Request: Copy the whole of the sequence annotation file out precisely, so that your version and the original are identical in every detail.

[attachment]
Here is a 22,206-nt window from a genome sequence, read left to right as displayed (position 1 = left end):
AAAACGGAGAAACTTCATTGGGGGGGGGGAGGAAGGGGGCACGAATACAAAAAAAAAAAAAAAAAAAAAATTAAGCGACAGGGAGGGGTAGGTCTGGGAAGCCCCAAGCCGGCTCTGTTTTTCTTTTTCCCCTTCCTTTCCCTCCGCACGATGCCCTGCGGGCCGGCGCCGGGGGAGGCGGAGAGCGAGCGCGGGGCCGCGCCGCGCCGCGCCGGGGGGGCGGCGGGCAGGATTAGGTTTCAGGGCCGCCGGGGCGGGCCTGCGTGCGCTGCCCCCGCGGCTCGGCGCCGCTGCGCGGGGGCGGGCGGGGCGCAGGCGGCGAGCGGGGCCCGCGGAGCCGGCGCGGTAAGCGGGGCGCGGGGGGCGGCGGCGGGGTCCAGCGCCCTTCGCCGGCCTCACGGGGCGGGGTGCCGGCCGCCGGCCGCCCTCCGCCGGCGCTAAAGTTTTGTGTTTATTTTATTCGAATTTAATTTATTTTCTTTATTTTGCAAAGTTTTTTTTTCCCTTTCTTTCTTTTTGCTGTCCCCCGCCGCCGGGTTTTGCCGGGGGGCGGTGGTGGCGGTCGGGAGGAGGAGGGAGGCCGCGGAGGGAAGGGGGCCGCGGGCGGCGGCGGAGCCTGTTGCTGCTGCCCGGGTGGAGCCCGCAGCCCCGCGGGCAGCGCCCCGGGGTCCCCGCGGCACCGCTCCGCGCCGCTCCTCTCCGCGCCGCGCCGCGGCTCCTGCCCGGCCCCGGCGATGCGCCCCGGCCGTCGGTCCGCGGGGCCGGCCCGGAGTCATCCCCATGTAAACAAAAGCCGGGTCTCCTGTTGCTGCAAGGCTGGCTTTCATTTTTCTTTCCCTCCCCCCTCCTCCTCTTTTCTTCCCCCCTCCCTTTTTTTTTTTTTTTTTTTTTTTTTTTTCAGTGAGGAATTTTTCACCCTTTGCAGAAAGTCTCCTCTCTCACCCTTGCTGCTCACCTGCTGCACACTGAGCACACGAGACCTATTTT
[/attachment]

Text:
Here is a 22,206-nt window from a genome sequence, read left to right as displayed (position 1 = left end):
AAAACGGAGAAACTTCATTGGGGGGGGGGAGGAAGGGGGCACGAATACAAAAAAAAAAAAAAAAAAAAAATTAAGCGACAGGGAGGGGTAGGTCTGGGAAGCCCCAAGCCGGCTCTGTTTTTCTTTTTCCCCTTCCTTTCCCTCCGCACGATGCCCTGCGGGCCGGCGCCGGGGGAGGCGGAGAGCGAGCGCGGGGCCGCGCCGCGCCGCGCCGGGGGGGCGGCGGGCAGGATTAGGTTTCAGGGCCGCCGGGGCGGGCCTGCGTGCGCTGCCCCCGCGGCTCGGCGCCGCTGCGCGGGGGCGGGCGGGGCGCAGGCGGCGAGCGGGGCCCGCGGAGCCGGCGCGGTAAGCGGGGCGCGGGGGGCGGCGGCGGGGTCCAGCGCCCTTCGCCGGCCTCACGGGGCGGGGTGCCGGCCGCCGGCCGCCCTCCGCCGGCGCTAAAGTTTTGTGTTTATTTTATTCGAATTTAATTTATTTTCTTTATTTTGCAAAGTTTTTTTTTCCCTTTCTTTCTTTTTGCTGTCCCCCGCCGCCGGGTTTTGCCGGGGGGCGGTGGTGGCGGTCGGGAGGAGGAGGGAGGCCGCGGAGGGAAGGGGGCCGCGGGCGGCGGCGGAGCCTGTTGCTGCTGCCCGGGTGGAGCCCGCAGCCCCGCGGGCAGCGCCCCGGGGTCCCCGCGGCACCGCTCCGCGCCGCTCCTCTCCGCGCCGCGCCGCGGCTCCTGCCCGGCCCCGGCGATGCGCCCCGGCCGTCGGTCCGCGGGGCCGGCCCGGAGTCATCCCCATGTAAACAAAAGCCGGGTCTCCTGTTGCTGCAAGGCTGGCTTTCATTTTTCTTTCCCTCCCCCCTCCTCCTCTTTTCTTCCCCCCTCCCTTTTTTTTTTTTTTTTTTTTTTTTTTTTCAGTGAGGAATTTTTCACCCTTTGCAGAAAGTCTCCTCTCTCACCCTTGCTGCTCACCTGCTGCACACTGAGCACACGAGACCTATTTT